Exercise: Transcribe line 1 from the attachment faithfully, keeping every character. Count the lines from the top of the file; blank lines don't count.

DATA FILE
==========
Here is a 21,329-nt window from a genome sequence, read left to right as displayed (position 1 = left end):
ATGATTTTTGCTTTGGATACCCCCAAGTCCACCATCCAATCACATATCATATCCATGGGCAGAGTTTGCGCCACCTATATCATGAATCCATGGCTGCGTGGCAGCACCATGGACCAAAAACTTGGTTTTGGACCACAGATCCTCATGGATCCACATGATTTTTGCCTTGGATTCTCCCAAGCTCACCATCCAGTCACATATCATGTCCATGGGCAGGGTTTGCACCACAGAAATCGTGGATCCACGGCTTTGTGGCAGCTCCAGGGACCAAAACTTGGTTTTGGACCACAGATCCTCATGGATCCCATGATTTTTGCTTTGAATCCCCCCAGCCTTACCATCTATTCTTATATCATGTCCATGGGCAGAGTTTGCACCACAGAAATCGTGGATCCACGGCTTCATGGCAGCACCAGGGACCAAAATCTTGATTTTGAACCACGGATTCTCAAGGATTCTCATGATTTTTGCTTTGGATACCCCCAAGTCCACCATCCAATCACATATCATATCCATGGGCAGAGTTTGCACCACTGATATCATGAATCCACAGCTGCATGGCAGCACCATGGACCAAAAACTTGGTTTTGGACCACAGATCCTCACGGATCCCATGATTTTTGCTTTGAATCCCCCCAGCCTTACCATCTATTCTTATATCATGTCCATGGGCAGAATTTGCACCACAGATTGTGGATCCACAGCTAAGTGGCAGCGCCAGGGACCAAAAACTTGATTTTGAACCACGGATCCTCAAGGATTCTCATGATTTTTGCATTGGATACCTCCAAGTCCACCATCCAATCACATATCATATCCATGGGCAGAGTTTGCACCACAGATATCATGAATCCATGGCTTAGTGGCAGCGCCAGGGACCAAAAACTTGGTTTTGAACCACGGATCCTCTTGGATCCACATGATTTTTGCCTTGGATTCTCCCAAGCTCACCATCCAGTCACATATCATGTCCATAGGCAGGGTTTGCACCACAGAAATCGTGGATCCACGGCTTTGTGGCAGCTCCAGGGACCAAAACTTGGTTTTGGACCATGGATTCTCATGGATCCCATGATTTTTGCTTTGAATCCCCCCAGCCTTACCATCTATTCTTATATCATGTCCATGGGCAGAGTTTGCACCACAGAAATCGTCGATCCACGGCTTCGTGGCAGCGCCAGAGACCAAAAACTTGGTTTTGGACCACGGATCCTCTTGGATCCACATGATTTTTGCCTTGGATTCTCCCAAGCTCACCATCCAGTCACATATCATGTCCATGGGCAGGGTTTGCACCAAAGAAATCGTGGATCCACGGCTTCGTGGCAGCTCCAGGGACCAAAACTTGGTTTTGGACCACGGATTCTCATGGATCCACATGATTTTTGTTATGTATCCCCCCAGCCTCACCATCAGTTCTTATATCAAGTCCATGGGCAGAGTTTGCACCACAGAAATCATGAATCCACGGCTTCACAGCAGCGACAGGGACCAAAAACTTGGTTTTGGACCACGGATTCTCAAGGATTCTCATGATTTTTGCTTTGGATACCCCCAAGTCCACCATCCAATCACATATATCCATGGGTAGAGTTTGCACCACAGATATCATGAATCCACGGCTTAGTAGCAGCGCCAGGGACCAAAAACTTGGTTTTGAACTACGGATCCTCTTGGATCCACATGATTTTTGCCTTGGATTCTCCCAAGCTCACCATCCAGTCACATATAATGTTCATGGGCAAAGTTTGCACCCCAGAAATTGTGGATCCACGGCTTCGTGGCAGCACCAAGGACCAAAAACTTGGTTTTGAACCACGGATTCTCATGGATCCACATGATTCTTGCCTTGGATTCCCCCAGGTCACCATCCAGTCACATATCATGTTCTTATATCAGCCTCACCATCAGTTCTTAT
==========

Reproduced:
Here is a 21,329-nt window from a genome sequence, read left to right as displayed (position 1 = left end):